The Basics of Gastric Banding

by Dan Broderick
(Auckland, New Zealand)

Gastric banding is the most common form of weight loss surgery in Europe and Australia, and is quickly gaining popularity in the United States!.

The procedure is approved by the FDA and is usually performed laparoscopically. This makes it one of the least invasive approaches to treating obesity, because the stomach nor the intestine is cut during the procedure.

The amount of weight loss by an individual after the procedure depends on their willingness to commit to a diet and exercise program.

The procedure can help individuals achieve longer lasting weight loss by limiting the amount consumed by a person, reducing the appetite, and slowing digestion.

The gastric banding technique involves the laparascopic placement of a hollow silastic band around the upper part of the stomach. The band divides the stomach into a small upper pouch above the band and a larger pouch below the band.

The smaller gastric pouch limits the amount of food a patient can eat at one time. Patients of the surgery will experience a feeling of fullness after eating a small amount of food. The size of the opening between the two parts of the stomach can be adjusted.

Adjusting the size of the opening controls, how much food passes from the upper to the lower part of the stomach. The opening(stoma) between the upper and lower parts of the stomach can be easily decreased or increased by injecting or removing saline from the band.

The hollow band is connected by a tube to a reservoir placed beneath the skin during the surgical procedure. After the surgery, the surgeon or Nurse Practitioner will be able to control the amount of saline in the band by piercing the reservoir through the skin with a fine needle.

Having the band adjusted is a normal part of the gastric banding follow-up. The silicone band is placed around the upper part of the stomach, and is adjustable after surgery. The band used in the gastric banding procedure is removable as well as adjustable, and does not permanently alter the anatomy.

Gastric banding provides an effective option for patients who may be considering other surgical treatment for obesity. There is a short hospital stay involved in having the gastric banding procedure, and there are no effects in the absorption of nutrients.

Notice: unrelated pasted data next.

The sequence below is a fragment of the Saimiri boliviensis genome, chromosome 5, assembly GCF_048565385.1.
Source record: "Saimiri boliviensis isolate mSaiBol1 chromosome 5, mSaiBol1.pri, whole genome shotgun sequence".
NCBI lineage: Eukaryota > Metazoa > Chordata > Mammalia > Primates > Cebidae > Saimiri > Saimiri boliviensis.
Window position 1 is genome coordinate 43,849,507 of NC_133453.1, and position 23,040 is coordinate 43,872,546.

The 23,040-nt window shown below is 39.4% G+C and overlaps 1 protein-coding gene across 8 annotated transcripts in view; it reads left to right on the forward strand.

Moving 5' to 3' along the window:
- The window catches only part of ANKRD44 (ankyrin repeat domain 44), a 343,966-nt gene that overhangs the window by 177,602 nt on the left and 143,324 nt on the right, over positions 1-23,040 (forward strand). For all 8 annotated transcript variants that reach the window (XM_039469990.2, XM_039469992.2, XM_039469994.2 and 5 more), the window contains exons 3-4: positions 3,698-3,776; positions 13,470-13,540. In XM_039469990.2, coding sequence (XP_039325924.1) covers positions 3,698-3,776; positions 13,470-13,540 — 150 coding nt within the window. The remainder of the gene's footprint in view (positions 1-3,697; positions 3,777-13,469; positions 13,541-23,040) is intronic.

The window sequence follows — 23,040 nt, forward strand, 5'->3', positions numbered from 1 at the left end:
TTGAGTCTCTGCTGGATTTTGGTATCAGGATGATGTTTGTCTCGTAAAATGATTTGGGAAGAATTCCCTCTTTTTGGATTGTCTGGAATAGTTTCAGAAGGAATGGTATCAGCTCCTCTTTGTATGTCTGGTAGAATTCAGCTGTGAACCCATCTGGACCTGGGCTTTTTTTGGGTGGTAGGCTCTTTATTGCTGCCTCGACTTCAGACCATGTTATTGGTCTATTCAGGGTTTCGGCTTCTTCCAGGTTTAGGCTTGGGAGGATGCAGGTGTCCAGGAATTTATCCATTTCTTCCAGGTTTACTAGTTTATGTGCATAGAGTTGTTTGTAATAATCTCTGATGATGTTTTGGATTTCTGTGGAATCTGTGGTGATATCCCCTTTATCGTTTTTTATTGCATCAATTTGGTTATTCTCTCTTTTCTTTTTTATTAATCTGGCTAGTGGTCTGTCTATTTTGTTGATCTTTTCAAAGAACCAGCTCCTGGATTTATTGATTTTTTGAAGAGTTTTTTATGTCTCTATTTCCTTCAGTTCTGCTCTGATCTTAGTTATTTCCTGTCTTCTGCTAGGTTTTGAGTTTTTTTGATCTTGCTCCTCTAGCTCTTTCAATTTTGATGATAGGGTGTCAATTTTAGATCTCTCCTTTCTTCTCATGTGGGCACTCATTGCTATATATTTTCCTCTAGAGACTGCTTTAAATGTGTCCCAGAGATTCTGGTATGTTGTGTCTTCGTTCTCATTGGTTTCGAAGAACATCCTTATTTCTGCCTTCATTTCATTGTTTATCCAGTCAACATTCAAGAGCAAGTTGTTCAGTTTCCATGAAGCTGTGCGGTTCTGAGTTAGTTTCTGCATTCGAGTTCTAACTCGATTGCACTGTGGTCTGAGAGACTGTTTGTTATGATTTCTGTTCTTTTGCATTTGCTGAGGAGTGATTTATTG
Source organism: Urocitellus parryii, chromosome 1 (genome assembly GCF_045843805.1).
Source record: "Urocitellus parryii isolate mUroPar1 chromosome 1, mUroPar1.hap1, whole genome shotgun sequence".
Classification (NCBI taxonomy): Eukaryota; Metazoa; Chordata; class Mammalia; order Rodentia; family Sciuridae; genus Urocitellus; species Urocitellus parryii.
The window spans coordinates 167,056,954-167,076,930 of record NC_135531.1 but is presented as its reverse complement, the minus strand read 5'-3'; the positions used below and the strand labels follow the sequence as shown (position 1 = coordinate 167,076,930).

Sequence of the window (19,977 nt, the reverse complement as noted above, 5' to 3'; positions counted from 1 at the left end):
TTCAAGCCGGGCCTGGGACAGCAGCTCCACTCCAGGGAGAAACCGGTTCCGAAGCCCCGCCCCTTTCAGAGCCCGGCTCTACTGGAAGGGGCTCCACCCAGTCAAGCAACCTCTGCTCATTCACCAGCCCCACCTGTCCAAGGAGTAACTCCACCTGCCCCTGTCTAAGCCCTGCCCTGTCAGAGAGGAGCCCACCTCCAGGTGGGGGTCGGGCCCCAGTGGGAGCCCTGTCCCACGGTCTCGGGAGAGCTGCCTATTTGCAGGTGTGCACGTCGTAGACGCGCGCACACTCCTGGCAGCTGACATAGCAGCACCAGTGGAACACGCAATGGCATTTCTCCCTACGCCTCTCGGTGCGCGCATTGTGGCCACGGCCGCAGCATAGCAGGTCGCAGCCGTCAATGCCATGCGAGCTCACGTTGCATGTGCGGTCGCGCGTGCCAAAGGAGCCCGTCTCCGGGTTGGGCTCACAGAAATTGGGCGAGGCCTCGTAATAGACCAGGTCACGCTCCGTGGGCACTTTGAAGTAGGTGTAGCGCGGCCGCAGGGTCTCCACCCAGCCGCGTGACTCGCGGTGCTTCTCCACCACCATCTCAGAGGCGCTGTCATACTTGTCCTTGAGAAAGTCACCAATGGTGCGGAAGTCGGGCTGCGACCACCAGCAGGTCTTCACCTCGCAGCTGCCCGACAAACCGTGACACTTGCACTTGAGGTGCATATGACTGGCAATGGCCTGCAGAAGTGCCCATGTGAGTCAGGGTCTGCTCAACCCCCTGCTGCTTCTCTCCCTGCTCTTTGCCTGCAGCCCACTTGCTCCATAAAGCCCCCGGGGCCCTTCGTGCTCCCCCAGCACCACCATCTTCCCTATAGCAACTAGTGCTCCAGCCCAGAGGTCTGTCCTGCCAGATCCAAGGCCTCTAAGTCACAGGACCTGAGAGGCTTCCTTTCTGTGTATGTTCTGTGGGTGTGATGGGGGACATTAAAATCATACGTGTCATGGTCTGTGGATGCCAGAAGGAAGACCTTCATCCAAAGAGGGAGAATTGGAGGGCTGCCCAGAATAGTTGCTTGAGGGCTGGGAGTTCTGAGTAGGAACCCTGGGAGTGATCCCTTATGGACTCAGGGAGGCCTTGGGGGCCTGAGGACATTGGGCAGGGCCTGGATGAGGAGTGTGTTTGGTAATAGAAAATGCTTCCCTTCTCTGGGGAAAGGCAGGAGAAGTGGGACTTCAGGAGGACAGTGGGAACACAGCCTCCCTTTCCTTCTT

Having the gastric banding procedure can lead to a significant amount of weight loss. The estimated weight loss for many patients is about 40 to 50 percent of their excess weight, which occurs over a period of two years.

It is common for many patients to have a difficult time tolerating red meat, pasta, rice, fresh bread and fibrous foods. After the surgery patients will be asked to eat three meals a day with one planned snack.

Patients must also chew their food slowly and must swallow slowly, and are also required to only drink no or low caloric beverages. There should also be at least an hour between eating and drinking.

Eating balanced meals will help patients maintain their weight loss, and may help many lose more than expected.

Weighing the Odds Possible Complications of Gastric Banding

Gastric banding is a healthy alternative to the gastric bypass procedure. Although the procedure is proven to be safer, but there are some risks incurred with having gastric banding.

There are some complications of weight loss surgery that may cause death for many individuals. However, many patients won’t experience any serious complications, if they have an experienced surgeon.